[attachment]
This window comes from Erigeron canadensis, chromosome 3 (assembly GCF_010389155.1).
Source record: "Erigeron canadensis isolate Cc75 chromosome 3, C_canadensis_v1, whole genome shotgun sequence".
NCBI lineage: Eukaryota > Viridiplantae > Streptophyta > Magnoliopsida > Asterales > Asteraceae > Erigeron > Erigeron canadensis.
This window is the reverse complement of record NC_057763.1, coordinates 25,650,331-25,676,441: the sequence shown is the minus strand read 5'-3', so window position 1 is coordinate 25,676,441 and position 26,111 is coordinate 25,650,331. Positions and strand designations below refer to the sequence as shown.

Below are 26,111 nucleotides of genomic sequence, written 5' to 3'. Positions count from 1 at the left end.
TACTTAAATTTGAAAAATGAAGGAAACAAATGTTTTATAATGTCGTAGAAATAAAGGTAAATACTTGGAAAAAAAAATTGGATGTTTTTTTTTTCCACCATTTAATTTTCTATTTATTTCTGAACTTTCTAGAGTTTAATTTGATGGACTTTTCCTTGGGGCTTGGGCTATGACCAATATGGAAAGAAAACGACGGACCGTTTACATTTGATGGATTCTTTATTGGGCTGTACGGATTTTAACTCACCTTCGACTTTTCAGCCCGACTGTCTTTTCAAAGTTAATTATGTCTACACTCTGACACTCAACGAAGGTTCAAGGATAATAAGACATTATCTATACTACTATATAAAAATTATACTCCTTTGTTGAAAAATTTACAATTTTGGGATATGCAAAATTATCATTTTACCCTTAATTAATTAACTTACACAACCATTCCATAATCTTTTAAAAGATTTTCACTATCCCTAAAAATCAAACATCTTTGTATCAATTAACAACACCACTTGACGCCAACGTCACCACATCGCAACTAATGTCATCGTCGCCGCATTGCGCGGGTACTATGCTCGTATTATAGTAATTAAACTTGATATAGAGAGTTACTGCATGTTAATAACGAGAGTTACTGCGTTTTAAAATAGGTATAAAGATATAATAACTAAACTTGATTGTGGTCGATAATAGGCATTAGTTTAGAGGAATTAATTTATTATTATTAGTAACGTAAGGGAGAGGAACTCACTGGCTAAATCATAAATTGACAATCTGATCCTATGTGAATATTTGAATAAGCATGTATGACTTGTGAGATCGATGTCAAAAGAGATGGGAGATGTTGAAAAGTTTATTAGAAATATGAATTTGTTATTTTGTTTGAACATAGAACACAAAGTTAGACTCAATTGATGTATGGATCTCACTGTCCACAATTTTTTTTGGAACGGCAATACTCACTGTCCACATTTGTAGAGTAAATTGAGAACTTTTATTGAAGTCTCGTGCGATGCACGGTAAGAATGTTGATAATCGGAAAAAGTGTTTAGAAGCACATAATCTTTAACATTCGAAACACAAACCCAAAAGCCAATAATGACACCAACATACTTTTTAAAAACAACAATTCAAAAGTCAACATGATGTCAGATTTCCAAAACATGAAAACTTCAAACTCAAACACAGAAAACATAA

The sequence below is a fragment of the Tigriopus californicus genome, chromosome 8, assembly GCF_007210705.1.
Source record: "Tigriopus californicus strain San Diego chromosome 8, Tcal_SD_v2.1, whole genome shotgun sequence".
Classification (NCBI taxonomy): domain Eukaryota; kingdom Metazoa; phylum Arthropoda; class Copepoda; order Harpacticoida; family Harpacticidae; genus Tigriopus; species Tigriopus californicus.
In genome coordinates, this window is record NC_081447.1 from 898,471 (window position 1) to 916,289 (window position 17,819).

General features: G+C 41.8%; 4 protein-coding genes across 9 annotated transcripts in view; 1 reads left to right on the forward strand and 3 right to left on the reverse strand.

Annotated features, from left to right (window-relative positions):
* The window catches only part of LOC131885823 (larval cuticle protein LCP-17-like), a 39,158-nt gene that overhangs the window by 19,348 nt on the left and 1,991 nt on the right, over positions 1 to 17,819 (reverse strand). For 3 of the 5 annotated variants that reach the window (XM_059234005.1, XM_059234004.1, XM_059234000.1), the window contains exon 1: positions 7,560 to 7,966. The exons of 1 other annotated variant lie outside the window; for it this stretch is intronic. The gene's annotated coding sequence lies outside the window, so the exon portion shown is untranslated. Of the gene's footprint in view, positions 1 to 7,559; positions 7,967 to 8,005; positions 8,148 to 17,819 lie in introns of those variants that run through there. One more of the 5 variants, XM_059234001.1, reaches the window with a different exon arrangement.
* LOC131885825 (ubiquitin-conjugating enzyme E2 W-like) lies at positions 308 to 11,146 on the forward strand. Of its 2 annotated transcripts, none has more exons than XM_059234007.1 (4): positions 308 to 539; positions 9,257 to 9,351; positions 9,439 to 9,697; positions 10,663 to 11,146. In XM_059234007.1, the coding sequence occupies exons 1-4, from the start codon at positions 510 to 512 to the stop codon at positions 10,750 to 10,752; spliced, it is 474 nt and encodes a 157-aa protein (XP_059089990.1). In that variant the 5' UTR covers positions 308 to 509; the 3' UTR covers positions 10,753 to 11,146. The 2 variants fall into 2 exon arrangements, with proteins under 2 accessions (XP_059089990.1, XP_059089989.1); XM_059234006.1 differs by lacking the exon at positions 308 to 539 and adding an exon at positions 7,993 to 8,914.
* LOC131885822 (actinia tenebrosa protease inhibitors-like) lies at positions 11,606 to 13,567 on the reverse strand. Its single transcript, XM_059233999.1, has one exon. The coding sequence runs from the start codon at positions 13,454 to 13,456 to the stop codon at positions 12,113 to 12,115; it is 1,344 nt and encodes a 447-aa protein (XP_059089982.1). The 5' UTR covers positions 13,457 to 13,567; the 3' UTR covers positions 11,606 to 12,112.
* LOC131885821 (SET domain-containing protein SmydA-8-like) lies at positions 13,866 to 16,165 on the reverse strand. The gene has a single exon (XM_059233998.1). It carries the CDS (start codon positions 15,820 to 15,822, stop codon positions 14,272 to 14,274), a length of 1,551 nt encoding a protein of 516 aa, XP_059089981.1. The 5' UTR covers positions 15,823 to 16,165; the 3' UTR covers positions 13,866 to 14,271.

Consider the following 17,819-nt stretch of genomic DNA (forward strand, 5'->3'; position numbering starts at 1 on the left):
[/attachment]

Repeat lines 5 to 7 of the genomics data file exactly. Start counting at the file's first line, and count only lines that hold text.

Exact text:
Below are 26,111 nucleotides of genomic sequence, written 5' to 3'. Positions count from 1 at the left end.
TACTTAAATTTGAAAAATGAAGGAAACAAATGTTTTATAATGTCGTAGAAATAAAGGTAAATACTTGGAAAAAAAAATTGGATGTTTTTTTTTTCCACCATTTAATTTTCTATTTATTTCTGAACTTTCTAGAGTTTAATTTGATGGACTTTTCCTTGGGGCTTGGGCTATGACCAATATGGAAAGAAAACGACGGACCGTTTACATTTGATGGATTCTTTATTGGGCTGTACGGATTTTAACTCACCTTCGACTTTTCAGCCCGACTGTCTTTTCAAAGTTAATTATGTCTACACTCTGACACTCAACGAAGGTTCAAGGATAATAAGACATTATCTATACTACTATATAAAAATTATACTCCTTTGTTGAAAAATTTACAATTTTGGGATATGCAAAATTATCATTTTACCCTTAATTAATTAACTTACACAACCATTCCATAATCTTTTAAAAGATTTTCACTATCCCTAAAAATCAAACATCTTTGTATCAATTAACAACACCACTTGACGCCAACGTCACCACATCGCAACTAATGTCATCGTCGCCGCATTGCGCGGGTACTATGCTCGTATTATAGTAATTAAACTTGATATAGAGAGTTACTGCATGTTAATAACGAGAGTTACTGCGTTTTAAAATAGGTATAAAGATATAATAACTAAACTTGATTGTGGTCGATAATAGGCATTAGTTTAGAGGAATTAATTTATTATTATTAGTAACGTAAGGGAGAGGAACTCACTGGCTAAATCATAAATTGACAATCTGATCCTATGTGAATATTTGAATAAGCATGTATGACTTGTGAGATCGATGTCAAAAGAGATGGGAGATGTTGAAAAGTTTATTAGAAATATGAATTTGTTATTTTGTTTGAACATAGAACACAAAGTTAGACTCAATTGATGTATGGATCTCACTGTCCACAATTTTTTTTGGAACGGCAATACTCACTGTCCACATTTGTAGAGTAAATTGAGAACTTTTATTGAAGTCTCGTGCGATGCACGGTAAGAATGTTGATAATCGGAAAAAGTGTTTAGAAGCACATAATCTTTAACATTCGAAACACAAACCCAAAAGCCAATAATGACACCAACATACTTTTTAAAAACAACAATTCAAAAGTCAACATGATGTCAGATTTCCAAAACATGAAAACTTCAAACTCAAACACAGAAAACATAA

The sequence below is a fragment of the Tigriopus californicus genome, chromosome 8, assembly GCF_007210705.1.